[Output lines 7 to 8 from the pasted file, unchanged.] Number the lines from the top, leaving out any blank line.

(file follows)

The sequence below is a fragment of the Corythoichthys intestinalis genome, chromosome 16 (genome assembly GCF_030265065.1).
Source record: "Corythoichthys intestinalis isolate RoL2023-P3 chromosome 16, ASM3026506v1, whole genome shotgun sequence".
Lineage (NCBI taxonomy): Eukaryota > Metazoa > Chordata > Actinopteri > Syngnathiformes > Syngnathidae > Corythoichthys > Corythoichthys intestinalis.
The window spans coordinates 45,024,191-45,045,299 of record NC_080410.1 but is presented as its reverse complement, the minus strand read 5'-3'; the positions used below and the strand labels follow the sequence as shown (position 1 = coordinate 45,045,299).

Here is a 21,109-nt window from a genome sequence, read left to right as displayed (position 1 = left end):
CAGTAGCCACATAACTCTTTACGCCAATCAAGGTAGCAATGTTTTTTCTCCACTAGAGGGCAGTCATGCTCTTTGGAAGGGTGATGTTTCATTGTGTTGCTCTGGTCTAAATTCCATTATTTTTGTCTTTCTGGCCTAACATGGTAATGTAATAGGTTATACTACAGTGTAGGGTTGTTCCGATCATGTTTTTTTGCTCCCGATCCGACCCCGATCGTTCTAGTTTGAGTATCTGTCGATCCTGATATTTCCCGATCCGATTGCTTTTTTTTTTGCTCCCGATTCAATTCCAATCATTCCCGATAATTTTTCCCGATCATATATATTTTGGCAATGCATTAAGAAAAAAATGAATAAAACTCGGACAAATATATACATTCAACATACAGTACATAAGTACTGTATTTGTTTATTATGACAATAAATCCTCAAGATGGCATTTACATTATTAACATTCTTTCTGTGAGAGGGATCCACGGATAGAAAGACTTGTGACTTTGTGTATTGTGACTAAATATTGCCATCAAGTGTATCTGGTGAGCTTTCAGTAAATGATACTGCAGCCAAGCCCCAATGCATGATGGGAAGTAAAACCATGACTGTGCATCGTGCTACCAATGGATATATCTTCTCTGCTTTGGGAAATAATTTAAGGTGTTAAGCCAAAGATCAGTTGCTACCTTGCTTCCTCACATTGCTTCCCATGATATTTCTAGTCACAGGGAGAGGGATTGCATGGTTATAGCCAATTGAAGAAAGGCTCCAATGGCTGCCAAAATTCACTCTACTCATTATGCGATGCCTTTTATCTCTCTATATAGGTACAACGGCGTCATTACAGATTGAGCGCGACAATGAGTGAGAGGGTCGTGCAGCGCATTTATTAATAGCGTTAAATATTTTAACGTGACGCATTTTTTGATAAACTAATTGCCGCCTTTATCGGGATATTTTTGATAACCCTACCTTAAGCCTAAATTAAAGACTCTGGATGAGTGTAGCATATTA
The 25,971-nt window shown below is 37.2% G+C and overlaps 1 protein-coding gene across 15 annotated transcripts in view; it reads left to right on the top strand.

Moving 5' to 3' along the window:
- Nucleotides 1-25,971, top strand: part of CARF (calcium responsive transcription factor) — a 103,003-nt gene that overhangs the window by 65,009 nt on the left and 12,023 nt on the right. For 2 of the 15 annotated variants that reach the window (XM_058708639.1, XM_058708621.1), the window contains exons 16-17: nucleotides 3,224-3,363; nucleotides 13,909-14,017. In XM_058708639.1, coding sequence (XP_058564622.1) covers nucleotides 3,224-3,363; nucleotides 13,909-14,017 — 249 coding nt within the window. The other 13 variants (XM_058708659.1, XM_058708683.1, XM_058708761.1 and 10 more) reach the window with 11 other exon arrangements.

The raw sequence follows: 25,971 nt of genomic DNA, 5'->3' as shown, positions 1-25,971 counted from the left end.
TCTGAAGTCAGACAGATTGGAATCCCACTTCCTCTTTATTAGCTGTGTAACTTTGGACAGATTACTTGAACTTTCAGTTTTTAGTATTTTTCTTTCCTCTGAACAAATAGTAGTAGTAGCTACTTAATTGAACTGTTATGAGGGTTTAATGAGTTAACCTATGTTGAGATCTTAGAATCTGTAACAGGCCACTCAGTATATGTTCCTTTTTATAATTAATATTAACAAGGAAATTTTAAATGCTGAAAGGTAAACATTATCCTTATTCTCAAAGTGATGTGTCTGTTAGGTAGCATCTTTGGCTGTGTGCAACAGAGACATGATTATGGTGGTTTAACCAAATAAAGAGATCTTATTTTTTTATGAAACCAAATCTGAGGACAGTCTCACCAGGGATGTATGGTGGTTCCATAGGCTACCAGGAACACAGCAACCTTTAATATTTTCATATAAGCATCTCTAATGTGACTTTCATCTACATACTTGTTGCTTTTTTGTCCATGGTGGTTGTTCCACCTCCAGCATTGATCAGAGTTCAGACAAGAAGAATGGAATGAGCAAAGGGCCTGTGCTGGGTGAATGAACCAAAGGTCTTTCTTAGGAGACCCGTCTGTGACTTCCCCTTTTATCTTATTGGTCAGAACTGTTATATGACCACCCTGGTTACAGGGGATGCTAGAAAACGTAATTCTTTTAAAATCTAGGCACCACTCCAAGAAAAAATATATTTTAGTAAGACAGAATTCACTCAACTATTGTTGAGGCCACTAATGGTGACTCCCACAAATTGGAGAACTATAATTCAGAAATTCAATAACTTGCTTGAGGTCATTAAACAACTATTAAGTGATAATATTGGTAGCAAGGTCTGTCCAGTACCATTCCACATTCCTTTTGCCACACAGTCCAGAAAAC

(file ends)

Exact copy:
The 25,971-nt window shown below is 37.2% G+C and overlaps 1 protein-coding gene across 15 annotated transcripts in view; it reads left to right on the top strand.

Moving 5' to 3' along the window: